“I’m in no hurry: the sun and the moon aren’t, either.
Nobody goes faster than the legs they have.
If where I want to go is far away, I’m not there in an instant.”
― Alberto Caeiro, The Collected Poems of Alberto Caeiro
Sometimes it seems easier to not have time. It’s easier to not have time to be healthy. It’s faster to say ‘who has time to meditate or do yoga?’
I was like that. Moving so fast that I didn’t realize that slowing down would give me the time to reevaluate what was important. Sitting still gives me a chance to be in the thick of things even when it’s uncomfortable.
I love waking up much earlier than I need to. Laying in bed just before the sun comes up is precious. It’s time to be quiet with anything that needs attention. Sometimes it’s just nice to be with the silence of my busy Jersey City hood before the activity of the day.
I’ve been thinking about my class yesterday at Rikers. After class a woman who had been watching asked me what yoga was all about. I told her that yoga is a way for me to unite my body and breathing so I can be in the moment. I told her that in many ways it saved my life, which is why I wanted to serve by teaching yoga to isolated communities.
‘Really? It saved your life?’ Her tone wasn’t suspicious but curious.
In that moment it really hit me. Yoga had saved and changed my life. Four years ago I was spiritually at rock bottom.
I had been shoving down feelings of loss over someone who had died.
I was avoiding feelings of confusion over my career.
I was scared to admit that as a full fledged adult I did’t have a fracking clue who I was outside of said career. I was disconnected from myself.
But yoga helped me connect. Now I get to teacher yoga teachers about teaching yoga inside prisons. I’m teaching yoga teachers about teaching therapeutics, mindfulness and trauma. Yoga led me to opening a massage therapy business. Yoga has given me the ability to speak to groups of people about getting and staying healthy through mindfulness and meditation.
Last week my friend Kathleen and I were catching up about yoga and life (which is thankfully these days the same thing). She said something like once you decide what you want to you just have to reach out and grab it.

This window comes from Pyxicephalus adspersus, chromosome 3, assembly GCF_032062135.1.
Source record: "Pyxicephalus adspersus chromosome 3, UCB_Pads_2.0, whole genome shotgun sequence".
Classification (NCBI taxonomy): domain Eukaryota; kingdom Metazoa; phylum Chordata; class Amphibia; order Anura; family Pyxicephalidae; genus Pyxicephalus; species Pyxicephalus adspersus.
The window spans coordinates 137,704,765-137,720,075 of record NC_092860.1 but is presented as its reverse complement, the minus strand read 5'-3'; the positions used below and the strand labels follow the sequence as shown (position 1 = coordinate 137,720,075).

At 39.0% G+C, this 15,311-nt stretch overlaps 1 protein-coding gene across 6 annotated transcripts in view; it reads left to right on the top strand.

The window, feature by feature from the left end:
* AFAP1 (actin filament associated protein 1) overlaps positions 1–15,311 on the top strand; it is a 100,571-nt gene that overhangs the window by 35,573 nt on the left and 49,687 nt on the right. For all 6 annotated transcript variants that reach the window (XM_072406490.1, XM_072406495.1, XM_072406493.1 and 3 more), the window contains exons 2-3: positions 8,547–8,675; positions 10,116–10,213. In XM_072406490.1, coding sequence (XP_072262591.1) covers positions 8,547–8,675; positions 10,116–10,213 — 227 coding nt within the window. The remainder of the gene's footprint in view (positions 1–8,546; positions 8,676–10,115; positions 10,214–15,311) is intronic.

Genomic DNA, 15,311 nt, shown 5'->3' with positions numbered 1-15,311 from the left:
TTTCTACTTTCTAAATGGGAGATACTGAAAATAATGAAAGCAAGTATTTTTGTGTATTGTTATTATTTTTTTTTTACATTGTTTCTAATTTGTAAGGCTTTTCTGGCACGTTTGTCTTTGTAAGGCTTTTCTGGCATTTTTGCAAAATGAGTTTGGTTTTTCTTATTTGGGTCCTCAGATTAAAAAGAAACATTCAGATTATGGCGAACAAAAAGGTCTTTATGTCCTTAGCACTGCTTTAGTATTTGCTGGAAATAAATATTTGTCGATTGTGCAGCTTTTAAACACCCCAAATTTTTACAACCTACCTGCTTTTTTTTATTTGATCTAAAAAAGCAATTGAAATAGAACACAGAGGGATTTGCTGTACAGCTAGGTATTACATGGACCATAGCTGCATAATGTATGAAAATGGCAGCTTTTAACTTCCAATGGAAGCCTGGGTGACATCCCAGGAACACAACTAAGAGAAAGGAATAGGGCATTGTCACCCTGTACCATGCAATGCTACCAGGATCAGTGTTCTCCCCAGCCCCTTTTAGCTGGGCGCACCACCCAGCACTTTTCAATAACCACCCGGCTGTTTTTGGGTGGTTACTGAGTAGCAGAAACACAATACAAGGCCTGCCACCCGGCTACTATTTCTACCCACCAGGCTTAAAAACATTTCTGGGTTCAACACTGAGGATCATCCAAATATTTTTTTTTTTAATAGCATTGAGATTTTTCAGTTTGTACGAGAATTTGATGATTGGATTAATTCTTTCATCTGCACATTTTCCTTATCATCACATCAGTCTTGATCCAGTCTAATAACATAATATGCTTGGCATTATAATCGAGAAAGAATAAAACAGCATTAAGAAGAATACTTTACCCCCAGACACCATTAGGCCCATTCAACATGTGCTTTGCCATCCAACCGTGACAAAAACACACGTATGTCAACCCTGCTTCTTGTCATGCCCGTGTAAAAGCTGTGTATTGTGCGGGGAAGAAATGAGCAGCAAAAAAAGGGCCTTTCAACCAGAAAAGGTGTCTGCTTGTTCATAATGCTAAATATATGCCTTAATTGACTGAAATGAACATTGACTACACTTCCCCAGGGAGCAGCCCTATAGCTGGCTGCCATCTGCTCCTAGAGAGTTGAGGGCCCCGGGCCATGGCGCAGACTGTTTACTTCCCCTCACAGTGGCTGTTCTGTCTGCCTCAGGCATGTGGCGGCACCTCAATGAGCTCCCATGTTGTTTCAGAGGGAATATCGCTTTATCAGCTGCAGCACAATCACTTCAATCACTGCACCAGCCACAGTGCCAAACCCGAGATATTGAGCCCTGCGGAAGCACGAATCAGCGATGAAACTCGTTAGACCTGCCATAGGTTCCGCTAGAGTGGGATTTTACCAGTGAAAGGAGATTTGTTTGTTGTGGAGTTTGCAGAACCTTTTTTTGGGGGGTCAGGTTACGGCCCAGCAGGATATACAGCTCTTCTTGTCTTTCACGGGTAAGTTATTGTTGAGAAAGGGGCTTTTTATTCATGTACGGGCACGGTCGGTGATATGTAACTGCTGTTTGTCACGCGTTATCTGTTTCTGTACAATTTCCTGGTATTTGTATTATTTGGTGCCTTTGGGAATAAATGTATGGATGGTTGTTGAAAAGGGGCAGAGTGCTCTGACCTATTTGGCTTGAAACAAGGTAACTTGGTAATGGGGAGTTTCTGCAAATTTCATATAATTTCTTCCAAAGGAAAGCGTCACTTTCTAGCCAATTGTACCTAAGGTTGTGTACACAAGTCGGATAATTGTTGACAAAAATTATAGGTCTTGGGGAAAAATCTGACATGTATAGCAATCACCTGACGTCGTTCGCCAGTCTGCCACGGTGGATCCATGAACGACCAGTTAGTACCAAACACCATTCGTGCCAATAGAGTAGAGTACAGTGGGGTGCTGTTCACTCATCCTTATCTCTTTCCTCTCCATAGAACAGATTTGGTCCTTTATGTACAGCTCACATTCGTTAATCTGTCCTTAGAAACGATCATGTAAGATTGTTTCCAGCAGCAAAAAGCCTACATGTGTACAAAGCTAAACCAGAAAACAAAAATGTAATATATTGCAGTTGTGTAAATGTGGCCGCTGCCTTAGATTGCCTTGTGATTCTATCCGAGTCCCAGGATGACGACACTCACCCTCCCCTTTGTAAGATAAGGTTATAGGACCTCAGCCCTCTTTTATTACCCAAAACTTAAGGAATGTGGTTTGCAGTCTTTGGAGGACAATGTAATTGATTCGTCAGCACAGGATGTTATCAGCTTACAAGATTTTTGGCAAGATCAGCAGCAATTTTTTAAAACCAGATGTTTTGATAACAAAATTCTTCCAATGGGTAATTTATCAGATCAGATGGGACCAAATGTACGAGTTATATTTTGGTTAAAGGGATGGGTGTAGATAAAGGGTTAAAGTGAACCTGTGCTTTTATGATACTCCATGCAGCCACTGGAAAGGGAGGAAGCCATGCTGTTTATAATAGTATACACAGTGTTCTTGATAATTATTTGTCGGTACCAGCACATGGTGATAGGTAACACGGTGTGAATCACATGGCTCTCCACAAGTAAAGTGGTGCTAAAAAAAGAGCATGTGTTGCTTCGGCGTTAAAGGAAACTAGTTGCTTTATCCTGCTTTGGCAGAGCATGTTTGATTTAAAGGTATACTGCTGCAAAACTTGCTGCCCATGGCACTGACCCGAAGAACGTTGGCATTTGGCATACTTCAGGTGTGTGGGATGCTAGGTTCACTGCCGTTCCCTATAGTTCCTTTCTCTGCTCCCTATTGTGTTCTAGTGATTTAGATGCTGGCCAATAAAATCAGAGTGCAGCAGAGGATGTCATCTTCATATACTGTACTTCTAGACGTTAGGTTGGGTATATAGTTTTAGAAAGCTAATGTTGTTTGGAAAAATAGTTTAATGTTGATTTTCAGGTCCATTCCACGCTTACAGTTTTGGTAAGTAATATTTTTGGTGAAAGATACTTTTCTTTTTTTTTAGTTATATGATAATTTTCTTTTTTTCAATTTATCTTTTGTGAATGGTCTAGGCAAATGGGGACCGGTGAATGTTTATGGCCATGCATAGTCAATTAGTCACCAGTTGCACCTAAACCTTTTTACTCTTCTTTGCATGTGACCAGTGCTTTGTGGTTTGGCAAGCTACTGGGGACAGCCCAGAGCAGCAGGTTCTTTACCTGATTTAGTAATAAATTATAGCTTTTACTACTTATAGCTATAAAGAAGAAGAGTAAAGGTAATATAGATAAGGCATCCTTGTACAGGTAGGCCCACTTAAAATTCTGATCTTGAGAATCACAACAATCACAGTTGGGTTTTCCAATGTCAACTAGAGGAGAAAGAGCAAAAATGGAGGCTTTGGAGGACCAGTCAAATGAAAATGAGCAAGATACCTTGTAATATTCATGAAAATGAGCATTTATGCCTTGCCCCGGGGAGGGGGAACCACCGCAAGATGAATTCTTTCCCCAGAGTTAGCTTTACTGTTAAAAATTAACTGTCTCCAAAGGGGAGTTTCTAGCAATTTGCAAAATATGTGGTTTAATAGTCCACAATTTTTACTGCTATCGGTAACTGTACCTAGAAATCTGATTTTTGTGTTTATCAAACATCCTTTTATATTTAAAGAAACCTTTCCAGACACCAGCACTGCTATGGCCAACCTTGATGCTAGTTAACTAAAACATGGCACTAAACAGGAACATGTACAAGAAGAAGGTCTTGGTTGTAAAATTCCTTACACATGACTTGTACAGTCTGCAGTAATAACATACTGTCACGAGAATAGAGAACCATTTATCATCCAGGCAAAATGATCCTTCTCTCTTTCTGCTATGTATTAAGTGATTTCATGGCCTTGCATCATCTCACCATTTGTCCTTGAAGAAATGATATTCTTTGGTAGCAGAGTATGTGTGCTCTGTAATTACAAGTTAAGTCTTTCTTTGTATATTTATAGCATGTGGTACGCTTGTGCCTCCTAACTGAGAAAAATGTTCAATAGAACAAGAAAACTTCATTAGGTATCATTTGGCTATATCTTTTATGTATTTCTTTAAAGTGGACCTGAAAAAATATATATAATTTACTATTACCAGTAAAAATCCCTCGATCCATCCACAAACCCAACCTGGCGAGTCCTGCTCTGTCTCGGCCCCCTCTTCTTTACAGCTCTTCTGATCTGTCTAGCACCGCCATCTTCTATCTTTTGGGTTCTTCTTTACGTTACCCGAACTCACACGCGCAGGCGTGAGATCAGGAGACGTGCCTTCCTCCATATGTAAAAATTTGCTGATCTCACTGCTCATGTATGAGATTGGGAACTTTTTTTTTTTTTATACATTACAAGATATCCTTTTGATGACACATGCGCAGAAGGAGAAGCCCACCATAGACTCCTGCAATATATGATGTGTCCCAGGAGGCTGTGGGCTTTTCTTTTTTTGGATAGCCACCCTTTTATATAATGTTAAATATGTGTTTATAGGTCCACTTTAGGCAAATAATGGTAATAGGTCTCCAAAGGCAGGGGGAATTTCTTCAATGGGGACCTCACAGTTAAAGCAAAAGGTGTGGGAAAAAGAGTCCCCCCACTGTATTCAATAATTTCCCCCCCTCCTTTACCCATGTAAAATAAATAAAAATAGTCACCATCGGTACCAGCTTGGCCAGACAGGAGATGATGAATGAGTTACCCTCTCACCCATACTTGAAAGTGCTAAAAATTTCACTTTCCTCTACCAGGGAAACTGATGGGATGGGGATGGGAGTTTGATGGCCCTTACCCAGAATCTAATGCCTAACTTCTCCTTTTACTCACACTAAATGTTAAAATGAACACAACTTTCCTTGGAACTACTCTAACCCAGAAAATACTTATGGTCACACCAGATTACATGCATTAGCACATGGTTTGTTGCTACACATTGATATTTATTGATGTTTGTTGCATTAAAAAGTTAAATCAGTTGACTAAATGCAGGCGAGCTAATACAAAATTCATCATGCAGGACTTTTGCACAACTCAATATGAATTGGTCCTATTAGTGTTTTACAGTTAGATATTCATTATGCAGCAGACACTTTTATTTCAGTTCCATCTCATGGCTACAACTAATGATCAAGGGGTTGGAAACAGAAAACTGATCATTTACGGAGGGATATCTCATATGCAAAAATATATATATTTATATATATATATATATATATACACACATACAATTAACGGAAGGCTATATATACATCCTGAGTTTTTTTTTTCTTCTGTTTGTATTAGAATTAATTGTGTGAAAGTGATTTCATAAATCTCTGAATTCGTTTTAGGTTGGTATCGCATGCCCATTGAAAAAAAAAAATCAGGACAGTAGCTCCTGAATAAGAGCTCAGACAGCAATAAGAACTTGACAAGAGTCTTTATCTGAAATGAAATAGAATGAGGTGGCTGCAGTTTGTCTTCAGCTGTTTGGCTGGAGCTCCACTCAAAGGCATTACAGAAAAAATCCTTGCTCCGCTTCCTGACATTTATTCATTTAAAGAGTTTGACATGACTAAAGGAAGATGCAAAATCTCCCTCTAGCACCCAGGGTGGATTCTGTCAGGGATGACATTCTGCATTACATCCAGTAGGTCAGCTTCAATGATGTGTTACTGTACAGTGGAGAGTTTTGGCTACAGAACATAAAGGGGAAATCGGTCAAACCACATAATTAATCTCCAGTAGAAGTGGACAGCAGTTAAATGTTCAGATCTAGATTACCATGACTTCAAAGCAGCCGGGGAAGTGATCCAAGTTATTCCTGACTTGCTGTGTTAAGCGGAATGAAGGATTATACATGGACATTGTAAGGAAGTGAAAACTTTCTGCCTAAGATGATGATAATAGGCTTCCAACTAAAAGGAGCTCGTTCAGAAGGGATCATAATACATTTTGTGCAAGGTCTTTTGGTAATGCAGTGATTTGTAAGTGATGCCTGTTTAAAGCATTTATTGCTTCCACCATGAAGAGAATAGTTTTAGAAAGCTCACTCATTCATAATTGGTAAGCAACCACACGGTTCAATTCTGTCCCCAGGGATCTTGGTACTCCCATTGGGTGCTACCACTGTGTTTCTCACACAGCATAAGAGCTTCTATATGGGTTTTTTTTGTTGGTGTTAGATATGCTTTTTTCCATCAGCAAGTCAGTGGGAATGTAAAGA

I’m not saying that all I did was roll out my yoga mat and magically things rearranged. However, by being mindful and in the moment I had a better sense of who I was therefore making better decisions about following a path that honored me.
I’m grateful that I felt so miserable four years ago. Had I felt even a little bit better I would have taken another job and worked hard everyday without purpose. I know now that everything we do is on our own path to enlightenment if we are seeking a better way.
Had a small but mighty class on the fourth floor. Inspired by a class I took the previous evening, I invited everyone to explore moving in slow motion as a way to examine the body and breath. We gently lifted a knee and placed in back down to the floor flowing side to side with Thai Chi like movements. It was playful, challenging and fun. By the end of class everyone was ready for a deep relaxation. Bolsters were placed under knees and blocks were strategically placed for maximum comfort. And then…
A CO called for medical and they had to leave for treatment. ‘Michelle’ (not her real name) said, ‘This is the best part! Ugh.’ Her friend new to class asked if they could do it quickly before lining up. But people were already making their way to the door.
‘You can’t do it fast, that’s the point. It takes time to get inside. You’ll see next week.’
I knew they had to dash but as they were rolling up their mats Michelle said, ‘When I get back I’ll do some relaxation on my bed. It’s kinda quiet there.’
Michelle empowered herself. She was going to make time to breathe whether class was happening or not.
That’s yoga. We don’t always get the class we want, but if we’re open we can find what we need.
I teach a hot yoga class on Thursday evenings in Jersey City. There were some familiar faces and a few new ones. While balancing I talked about how falling can be wonderful because it gives us a chance to get back up and try again.
One of the elevators at RMSC has a mind of its own. It doesn’t stop on the 4th floor going up and sometimes the doors have to close five times before it moves. On the fourth floor I asked if anyone was up for some yoga and meditation. Some said no but mostly I didn’t get a response. So I pulled out a mat and took off my shoes.
I asked again.
Class started with two but ended with seven. Wendy was on but she didn’t have her normal hold on the dorm. We had lots of conversation throughout class. That’s one of the things I love most about teaching at Rikers. There aren’t rules. One student talked about how she was feeling every ounce of the weight she’s gained since being there but was smiles and determined to be present. I offered legs up the wall at the end of class and some wanted to stay where they were with legs lifted in the air. While in meditation with eye pillows over their eyes someone said, “This is the shit.” I laughed.
Yoga is the shit. It’s all of it. It’s being comfortable with the uncomfortable. It’s feeling good in relaxation. It’s about being here right now. Students have me their work schedules to see when possible could I start later so more people can come to class.
When I show up to a dorm and hear no to yoga learned to wait. If I’m patient people come. We are all worth second chances. We are all worth third chances.